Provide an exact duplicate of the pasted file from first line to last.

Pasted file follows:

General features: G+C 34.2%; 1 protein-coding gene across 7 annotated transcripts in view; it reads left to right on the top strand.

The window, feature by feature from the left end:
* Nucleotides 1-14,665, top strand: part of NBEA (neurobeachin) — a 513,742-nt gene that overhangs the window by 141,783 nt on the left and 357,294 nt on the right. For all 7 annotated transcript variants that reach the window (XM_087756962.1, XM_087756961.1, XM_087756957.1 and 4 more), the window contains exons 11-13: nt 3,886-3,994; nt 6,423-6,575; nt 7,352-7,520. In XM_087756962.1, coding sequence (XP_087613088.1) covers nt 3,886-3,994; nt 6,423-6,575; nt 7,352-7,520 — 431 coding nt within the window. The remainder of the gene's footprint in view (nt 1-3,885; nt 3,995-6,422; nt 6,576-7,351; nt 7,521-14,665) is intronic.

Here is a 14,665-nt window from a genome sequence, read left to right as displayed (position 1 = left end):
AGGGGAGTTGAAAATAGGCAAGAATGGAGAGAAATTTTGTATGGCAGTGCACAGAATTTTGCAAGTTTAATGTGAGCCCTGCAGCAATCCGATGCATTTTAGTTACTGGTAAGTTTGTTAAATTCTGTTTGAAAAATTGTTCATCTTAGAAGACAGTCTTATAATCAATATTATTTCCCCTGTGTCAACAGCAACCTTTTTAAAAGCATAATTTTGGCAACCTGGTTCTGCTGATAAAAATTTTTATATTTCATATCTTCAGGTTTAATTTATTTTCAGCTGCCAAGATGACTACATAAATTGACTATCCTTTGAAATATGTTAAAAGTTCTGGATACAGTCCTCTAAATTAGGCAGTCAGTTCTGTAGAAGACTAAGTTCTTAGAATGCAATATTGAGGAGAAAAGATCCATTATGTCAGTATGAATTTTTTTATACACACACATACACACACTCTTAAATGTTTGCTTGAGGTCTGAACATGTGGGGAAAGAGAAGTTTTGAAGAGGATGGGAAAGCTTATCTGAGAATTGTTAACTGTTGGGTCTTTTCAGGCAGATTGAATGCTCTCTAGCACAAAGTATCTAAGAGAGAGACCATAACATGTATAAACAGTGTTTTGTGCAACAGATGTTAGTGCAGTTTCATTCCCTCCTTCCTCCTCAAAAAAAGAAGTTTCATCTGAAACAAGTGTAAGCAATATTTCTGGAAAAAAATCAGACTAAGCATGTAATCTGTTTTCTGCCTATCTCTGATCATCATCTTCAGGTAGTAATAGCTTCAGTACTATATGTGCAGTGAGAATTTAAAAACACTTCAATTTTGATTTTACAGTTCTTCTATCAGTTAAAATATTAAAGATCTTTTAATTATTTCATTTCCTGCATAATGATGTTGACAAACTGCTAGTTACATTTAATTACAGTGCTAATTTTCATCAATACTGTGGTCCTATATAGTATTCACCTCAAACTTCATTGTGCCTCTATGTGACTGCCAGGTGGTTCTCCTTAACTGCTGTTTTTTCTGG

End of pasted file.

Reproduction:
General features: G+C 34.2%; 1 protein-coding gene across 7 annotated transcripts in view; it reads left to right on the top strand.

The window, feature by feature from the left end:
* Nucleotides 1-14,665, top strand: part of NBEA (neurobeachin) — a 513,742-nt gene that overhangs the window by 141,783 nt on the left and 357,294 nt on the right. For all 7 annotated transcript variants that reach the window (XM_087756962.1, XM_087756961.1, XM_087756957.1 and 4 more), the window contains exons 11-13: nt 3,886-3,994; nt 6,423-6,575; nt 7,352-7,520. In XM_087756962.1, coding sequence (XP_087613088.1) covers nt 3,886-3,994; nt 6,423-6,575; nt 7,352-7,520 — 431 coding nt within the window. The remainder of the gene's footprint in view (nt 1-3,885; nt 3,995-6,422; nt 6,576-7,351; nt 7,521-14,665) is intronic.

Here is a 14,665-nt window from a genome sequence, read left to right as displayed (position 1 = left end):
AGGGGAGTTGAAAATAGGCAAGAATGGAGAGAAATTTTGTATGGCAGTGCACAGAATTTTGCAAGTTTAATGTGAGCCCTGCAGCAATCCGATGCATTTTAGTTACTGGTAAGTTTGTTAAATTCTGTTTGAAAAATTGTTCATCTTAGAAGACAGTCTTATAATCAATATTATTTCCCCTGTGTCAACAGCAACCTTTTTAAAAGCATAATTTTGGCAACCTGGTTCTGCTGATAAAAATTTTTATATTTCATATCTTCAGGTTTAATTTATTTTCAGCTGCCAAGATGACTACATAAATTGACTATCCTTTGAAATATGTTAAAAGTTCTGGATACAGTCCTCTAAATTAGGCAGTCAGTTCTGTAGAAGACTAAGTTCTTAGAATGCAATATTGAGGAGAAAAGATCCATTATGTCAGTATGAATTTTTTTATACACACACATACACACACTCTTAAATGTTTGCTTGAGGTCTGAACATGTGGGGAAAGAGAAGTTTTGAAGAGGATGGGAAAGCTTATCTGAGAATTGTTAACTGTTGGGTCTTTTCAGGCAGATTGAATGCTCTCTAGCACAAAGTATCTAAGAGAGAGACCATAACATGTATAAACAGTGTTTTGTGCAACAGATGTTAGTGCAGTTTCATTCCCTCCTTCCTCCTCAAAAAAAGAAGTTTCATCTGAAACAAGTGTAAGCAATATTTCTGGAAAAAAATCAGACTAAGCATGTAATCTGTTTTCTGCCTATCTCTGATCATCATCTTCAGGTAGTAATAGCTTCAGTACTATATGTGCAGTGAGAATTTAAAAACACTTCAATTTTGATTTTACAGTTCTTCTATCAGTTAAAATATTAAAGATCTTTTAATTATTTCATTTCCTGCATAATGATGTTGACAAACTGCTAGTTACATTTAATTACAGTGCTAATTTTCATCAATACTGTGGTCCTATATAGTATTCACCTCAAACTTCATTGTGCCTCTATGTGACTGCCAGGTGGTTCTCCTTAACTGCTGTTTTTTCTGG